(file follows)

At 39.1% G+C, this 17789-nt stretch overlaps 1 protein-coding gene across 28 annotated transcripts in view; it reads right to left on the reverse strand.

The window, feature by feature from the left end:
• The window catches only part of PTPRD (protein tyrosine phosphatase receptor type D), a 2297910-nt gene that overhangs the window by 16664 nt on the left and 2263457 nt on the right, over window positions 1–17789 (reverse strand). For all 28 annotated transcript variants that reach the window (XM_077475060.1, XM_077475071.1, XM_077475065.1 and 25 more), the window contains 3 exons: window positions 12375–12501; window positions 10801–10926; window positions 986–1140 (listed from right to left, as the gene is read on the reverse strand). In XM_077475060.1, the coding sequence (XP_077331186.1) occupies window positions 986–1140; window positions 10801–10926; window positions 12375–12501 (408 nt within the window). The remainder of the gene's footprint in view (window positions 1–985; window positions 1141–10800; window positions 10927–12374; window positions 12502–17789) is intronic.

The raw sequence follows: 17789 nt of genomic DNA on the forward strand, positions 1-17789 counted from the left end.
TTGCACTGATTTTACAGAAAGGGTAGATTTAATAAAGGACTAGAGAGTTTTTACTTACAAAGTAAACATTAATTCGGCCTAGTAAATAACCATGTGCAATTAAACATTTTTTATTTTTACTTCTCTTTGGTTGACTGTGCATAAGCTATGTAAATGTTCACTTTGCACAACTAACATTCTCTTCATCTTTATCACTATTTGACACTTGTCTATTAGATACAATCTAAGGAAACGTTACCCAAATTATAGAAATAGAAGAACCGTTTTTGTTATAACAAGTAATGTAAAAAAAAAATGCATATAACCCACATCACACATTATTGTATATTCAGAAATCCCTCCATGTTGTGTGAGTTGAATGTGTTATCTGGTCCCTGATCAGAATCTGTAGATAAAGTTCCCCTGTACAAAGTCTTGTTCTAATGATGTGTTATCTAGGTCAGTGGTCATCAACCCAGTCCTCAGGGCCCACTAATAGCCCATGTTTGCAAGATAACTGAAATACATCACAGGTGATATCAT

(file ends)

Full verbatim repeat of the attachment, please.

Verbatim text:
At 39.1% G+C, this 17789-nt stretch overlaps 1 protein-coding gene across 28 annotated transcripts in view; it reads right to left on the reverse strand.

The window, feature by feature from the left end:
• The window catches only part of PTPRD (protein tyrosine phosphatase receptor type D), a 2297910-nt gene that overhangs the window by 16664 nt on the left and 2263457 nt on the right, over window positions 1–17789 (reverse strand). For all 28 annotated transcript variants that reach the window (XM_077475060.1, XM_077475071.1, XM_077475065.1 and 25 more), the window contains 3 exons: window positions 12375–12501; window positions 10801–10926; window positions 986–1140 (listed from right to left, as the gene is read on the reverse strand). In XM_077475060.1, the coding sequence (XP_077331186.1) occupies window positions 986–1140; window positions 10801–10926; window positions 12375–12501 (408 nt within the window). The remainder of the gene's footprint in view (window positions 1–985; window positions 1141–10800; window positions 10927–12374; window positions 12502–17789) is intronic.

The raw sequence follows: 17789 nt of genomic DNA on the forward strand, positions 1-17789 counted from the left end.
TTGCACTGATTTTACAGAAAGGGTAGATTTAATAAAGGACTAGAGAGTTTTTACTTACAAAGTAAACATTAATTCGGCCTAGTAAATAACCATGTGCAATTAAACATTTTTTATTTTTACTTCTCTTTGGTTGACTGTGCATAAGCTATGTAAATGTTCACTTTGCACAACTAACATTCTCTTCATCTTTATCACTATTTGACACTTGTCTATTAGATACAATCTAAGGAAACGTTACCCAAATTATAGAAATAGAAGAACCGTTTTTGTTATAACAAGTAATGTAAAAAAAAAATGCATATAACCCACATCACACATTATTGTATATTCAGAAATCCCTCCATGTTGTGTGAGTTGAATGTGTTATCTGGTCCCTGATCAGAATCTGTAGATAAAGTTCCCCTGTACAAAGTCTTGTTCTAATGATGTGTTATCTAGGTCAGTGGTCATCAACCCAGTCCTCAGGGCCCACTAATAGCCCATGTTTGCAAGATAACTGAAATACATCACAGGTGATATCAT